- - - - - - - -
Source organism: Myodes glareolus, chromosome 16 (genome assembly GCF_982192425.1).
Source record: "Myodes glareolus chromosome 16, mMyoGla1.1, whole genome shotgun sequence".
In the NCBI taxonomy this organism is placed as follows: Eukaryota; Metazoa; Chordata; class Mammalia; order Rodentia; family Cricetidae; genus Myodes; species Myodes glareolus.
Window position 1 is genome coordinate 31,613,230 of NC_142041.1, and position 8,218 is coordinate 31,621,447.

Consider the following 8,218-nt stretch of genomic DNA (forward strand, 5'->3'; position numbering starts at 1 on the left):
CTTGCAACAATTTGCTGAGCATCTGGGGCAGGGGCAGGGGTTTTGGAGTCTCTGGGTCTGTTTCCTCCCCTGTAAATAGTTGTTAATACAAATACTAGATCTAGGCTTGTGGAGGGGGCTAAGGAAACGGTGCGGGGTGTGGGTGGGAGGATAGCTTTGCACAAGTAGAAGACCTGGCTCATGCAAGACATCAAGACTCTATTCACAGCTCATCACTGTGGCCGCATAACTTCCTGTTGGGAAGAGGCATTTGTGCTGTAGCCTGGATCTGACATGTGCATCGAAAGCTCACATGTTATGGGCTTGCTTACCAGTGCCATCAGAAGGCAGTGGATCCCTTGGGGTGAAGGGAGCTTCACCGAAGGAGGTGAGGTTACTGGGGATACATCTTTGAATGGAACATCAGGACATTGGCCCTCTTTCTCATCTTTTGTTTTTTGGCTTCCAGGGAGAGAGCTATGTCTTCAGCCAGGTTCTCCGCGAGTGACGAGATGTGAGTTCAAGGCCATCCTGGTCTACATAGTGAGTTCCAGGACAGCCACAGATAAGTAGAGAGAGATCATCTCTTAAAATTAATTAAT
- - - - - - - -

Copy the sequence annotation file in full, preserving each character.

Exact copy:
Source organism: Myodes glareolus, chromosome 16 (genome assembly GCF_982192425.1).
Source record: "Myodes glareolus chromosome 16, mMyoGla1.1, whole genome shotgun sequence".
In the NCBI taxonomy this organism is placed as follows: Eukaryota; Metazoa; Chordata; class Mammalia; order Rodentia; family Cricetidae; genus Myodes; species Myodes glareolus.
Window position 1 is genome coordinate 31,613,230 of NC_142041.1, and position 8,218 is coordinate 31,621,447.

Consider the following 8,218-nt stretch of genomic DNA (forward strand, 5'->3'; position numbering starts at 1 on the left):
CTTGCAACAATTTGCTGAGCATCTGGGGCAGGGGCAGGGGTTTTGGAGTCTCTGGGTCTGTTTCCTCCCCTGTAAATAGTTGTTAATACAAATACTAGATCTAGGCTTGTGGAGGGGGCTAAGGAAACGGTGCGGGGTGTGGGTGGGAGGATAGCTTTGCACAAGTAGAAGACCTGGCTCATGCAAGACATCAAGACTCTATTCACAGCTCATCACTGTGGCCGCATAACTTCCTGTTGGGAAGAGGCATTTGTGCTGTAGCCTGGATCTGACATGTGCATCGAAAGCTCACATGTTATGGGCTTGCTTACCAGTGCCATCAGAAGGCAGTGGATCCCTTGGGGTGAAGGGAGCTTCACCGAAGGAGGTGAGGTTACTGGGGATACATCTTTGAATGGAACATCAGGACATTGGCCCTCTTTCTCATCTTTTGTTTTTTGGCTTCCAGGGAGAGAGCTATGTCTTCAGCCAGGTTCTCCGCGAGTGACGAGATGTGAGTTCAAGGCCATCCTGGTCTACATAGTGAGTTCCAGGACAGCCACAGATAAGTAGAGAGAGATCATCTCTTAAAATTAATTAAT